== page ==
T-Mobile Aims to Match Verizon 4G Coverage, Not Big on Fixed 5G

For its next trick, T-Mobile is looking to match Verizon's 4G LTE coverage, but the operator's CTO has made it clear he isn't interested in following Verizon down the fixed 5G path.

"We plan to materially close the gap by the end of the year," T-Mobile US Inc. 's CTO Neville Ray told CNET in an interview Thursday.

The US population stands at 318.9 million and Verizon's 4G LTE network covers 98% of it at the monent. T-Mobile currently covers 311 million people across the US.

T-Mobile is currently adding more low-band 600MHz spectrum to its network, as well as bidding in the incentive auction to acquire more. (See T-Mobile CEO: We'll be a 600MHz Auction Winner.)

On the operator's recent earnings call, Ray made it clear that he's not going to be following Verizon Communications Inc. (NYSE: VZ) in using early 5G networks to take fixed broadband to the home. (See Verizon Could Take Fixed 5G Nationwide.)

"What I'm not hugely excited about is the optimization of delivery of broadband to the home," Ray notes, instead he's waiting for "mobility solutions" he expects in 2019 or 2020.

"We will push very hard to make sure that it comes into the mobility space as soon as possible and we'll be a leader in that, but a lot of work needs to happen," he adds.

For all the latest news on 5G, visit the 5G site here on Light Reading.

The comments neatly illustrate the difference between Verizon and T-Mobile. Verizon is motivated to make 5G an alternative to cable because it expects it to be cheaper to deploy than FiOS.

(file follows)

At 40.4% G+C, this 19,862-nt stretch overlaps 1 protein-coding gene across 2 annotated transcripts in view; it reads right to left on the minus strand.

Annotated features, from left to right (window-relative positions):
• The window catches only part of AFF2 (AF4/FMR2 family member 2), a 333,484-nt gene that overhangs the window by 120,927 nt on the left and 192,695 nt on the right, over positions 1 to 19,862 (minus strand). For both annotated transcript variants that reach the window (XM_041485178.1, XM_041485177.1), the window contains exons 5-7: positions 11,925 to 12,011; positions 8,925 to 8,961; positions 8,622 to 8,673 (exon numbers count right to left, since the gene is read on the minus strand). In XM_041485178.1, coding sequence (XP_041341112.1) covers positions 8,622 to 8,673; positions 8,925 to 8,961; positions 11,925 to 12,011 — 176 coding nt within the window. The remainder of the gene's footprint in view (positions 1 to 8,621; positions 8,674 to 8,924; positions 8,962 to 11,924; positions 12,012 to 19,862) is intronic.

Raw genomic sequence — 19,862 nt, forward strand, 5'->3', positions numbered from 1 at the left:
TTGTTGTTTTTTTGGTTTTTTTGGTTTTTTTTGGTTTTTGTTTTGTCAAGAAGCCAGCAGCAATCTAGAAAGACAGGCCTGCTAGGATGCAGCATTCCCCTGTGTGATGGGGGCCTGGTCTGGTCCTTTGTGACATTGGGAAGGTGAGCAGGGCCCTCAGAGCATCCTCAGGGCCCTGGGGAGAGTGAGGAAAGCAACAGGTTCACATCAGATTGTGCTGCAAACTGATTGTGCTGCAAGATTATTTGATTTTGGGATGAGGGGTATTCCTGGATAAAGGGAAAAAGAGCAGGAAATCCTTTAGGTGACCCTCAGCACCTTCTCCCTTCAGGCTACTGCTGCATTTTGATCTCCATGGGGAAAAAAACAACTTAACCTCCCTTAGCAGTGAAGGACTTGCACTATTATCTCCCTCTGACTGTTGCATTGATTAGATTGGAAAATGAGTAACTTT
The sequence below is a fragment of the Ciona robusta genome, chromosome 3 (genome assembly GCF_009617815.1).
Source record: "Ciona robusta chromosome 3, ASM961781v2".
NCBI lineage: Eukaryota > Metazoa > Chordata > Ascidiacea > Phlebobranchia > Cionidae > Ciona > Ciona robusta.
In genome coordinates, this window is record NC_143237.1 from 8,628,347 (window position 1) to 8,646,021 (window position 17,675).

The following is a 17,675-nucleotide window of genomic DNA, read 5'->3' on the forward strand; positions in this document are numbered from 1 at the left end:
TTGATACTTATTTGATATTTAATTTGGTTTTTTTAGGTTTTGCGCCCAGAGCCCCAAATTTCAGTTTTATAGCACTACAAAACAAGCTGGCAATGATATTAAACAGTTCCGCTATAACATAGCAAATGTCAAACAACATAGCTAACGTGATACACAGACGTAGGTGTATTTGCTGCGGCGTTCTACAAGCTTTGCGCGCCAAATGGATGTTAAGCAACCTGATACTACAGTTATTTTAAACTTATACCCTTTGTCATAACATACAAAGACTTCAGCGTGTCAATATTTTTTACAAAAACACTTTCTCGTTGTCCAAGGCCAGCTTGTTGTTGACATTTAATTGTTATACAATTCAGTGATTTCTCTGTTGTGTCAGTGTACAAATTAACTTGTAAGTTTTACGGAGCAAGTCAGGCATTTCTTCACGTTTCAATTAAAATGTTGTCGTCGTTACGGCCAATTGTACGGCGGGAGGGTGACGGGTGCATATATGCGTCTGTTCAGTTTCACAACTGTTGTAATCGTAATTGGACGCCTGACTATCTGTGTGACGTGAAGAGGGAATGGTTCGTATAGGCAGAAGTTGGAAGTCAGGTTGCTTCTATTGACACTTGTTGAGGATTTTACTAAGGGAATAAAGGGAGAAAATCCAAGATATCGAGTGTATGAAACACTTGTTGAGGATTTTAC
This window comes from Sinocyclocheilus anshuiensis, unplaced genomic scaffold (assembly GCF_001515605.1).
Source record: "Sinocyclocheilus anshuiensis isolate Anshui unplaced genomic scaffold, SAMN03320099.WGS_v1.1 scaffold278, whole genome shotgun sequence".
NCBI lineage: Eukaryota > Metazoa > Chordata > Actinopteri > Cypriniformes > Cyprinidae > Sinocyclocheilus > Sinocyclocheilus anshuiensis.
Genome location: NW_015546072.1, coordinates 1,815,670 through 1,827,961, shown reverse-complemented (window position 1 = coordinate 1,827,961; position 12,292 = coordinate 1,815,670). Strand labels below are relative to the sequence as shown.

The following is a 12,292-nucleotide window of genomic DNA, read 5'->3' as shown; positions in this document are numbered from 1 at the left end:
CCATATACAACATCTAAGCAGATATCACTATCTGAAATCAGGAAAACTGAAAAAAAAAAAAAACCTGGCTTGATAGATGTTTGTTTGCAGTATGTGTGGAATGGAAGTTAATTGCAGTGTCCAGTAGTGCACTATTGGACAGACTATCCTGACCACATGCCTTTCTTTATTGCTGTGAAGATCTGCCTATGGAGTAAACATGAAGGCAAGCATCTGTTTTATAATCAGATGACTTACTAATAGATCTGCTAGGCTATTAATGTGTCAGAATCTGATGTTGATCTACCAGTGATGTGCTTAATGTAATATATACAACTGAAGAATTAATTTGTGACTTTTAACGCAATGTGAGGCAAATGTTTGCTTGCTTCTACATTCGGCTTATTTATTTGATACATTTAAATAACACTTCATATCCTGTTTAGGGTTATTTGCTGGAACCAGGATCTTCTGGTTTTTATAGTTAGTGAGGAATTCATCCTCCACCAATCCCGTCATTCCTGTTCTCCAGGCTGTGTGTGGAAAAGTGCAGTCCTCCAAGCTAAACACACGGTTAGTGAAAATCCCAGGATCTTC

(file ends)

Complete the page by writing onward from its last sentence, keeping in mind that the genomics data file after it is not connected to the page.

T-Mobile, having no wired network to tend to, is focused purely on the mobility aspects of next-gen wireless. In fact, Ray is expecting mobile 5G to be layered in with 4G in urban areas over time.

"The base layer of technology over the next 10 years, 15 years is going to be 4G LTE," he notes.

— Dan Jones, Mobile Editor, Light Reading

TV Monitor 8/8/2016 | 10:52:06 AM
T-Mobile advised by wrong vendor on long term planning The reason T-Mobile is shy on fixed 5G, and why Verizon is being so aggressive, has to do with which vendors they are dealing with.

Verizon's primary 5G partner is Samsung, whose 28 Ghz 5G tech offers unlimited spatial spectrum recycling, that is a base station can serve 1000 different user terminals without degrading individual user's bandwidth because each user terminal is served by separate individual mmwave pencil beams as long as they do not occupy same physical location. This is why carriers using Samsung 5G do not need additional spectrum license to serve additional customers, as long as the basestation can support the amount of data. In other word, Samsung 5G is basestation capacity limited and not spectrum limited.

T-Mobile is a German carrier and is advised by Ericsson and Nokia, whose 5G technologies do not offer spatial spectrum recycling due to limitations of their technologies. In other word, everyone must share single channel and the performance would degrade as more users are added to that single channel.
danielcawrey 8/5/2016 | 3:19:59 PM
Cable Making 5G an alternative to cable is an ambitious bet for Verizon. 

I can see why T-Mobile just wants to continue down the path of providing more 4G. The company's customer base are looking for cheap solutions paired with good coverage. Verizon is in another tier entirely. 
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